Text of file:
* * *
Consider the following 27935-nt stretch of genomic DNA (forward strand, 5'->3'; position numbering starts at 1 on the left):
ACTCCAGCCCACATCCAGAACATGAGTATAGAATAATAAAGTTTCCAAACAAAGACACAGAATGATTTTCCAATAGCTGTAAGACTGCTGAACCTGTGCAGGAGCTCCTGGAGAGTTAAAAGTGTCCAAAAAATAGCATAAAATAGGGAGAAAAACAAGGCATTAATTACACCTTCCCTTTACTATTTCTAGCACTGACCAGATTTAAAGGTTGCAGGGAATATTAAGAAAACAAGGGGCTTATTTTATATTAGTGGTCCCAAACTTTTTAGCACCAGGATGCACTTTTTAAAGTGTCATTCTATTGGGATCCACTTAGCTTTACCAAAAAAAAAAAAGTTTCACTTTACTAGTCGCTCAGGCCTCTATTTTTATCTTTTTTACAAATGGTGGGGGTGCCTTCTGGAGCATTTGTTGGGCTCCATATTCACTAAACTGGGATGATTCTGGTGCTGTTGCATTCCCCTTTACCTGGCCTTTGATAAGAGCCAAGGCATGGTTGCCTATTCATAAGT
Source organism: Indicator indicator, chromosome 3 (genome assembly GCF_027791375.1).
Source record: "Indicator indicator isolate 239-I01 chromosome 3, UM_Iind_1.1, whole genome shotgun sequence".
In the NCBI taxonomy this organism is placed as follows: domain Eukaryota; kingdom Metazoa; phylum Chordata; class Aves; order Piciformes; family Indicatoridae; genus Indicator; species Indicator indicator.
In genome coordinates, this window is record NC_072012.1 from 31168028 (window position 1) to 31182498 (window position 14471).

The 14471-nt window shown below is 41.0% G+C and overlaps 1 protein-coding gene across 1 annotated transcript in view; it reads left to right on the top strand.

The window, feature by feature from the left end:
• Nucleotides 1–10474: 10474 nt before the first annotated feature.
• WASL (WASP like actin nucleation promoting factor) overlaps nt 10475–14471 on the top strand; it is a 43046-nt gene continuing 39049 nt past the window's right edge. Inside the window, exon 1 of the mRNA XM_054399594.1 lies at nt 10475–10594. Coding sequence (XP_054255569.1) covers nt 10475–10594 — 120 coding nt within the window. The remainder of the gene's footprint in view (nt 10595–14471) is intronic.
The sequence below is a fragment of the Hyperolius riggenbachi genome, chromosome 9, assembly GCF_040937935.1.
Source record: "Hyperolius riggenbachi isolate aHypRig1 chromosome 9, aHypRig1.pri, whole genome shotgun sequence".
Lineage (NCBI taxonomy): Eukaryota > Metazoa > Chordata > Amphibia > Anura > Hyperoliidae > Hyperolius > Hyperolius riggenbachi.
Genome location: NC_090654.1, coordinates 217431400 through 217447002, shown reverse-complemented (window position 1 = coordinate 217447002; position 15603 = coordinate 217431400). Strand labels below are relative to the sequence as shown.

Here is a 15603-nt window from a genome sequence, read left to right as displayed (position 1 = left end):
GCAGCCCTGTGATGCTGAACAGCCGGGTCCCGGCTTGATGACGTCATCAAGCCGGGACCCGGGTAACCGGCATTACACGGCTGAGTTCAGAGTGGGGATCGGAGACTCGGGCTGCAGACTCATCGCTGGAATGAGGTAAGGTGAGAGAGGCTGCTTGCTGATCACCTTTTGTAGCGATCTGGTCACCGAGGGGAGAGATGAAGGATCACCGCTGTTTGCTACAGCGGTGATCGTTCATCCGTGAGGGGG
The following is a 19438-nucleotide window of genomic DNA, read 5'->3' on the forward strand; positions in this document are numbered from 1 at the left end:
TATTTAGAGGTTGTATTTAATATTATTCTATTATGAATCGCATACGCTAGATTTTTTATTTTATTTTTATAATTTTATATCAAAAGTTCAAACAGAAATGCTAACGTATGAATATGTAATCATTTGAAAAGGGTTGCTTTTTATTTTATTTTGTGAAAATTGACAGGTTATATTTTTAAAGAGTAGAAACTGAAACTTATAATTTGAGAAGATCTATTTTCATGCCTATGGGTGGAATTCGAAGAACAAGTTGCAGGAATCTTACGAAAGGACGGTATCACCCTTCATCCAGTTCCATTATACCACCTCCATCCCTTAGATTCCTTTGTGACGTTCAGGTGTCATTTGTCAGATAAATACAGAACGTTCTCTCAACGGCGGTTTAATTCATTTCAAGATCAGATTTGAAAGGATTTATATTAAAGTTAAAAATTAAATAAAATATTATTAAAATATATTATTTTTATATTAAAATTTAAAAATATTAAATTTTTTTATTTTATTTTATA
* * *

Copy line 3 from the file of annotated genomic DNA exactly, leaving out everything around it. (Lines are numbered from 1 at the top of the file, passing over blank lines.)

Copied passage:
Source organism: Indicator indicator, chromosome 3 (genome assembly GCF_027791375.1).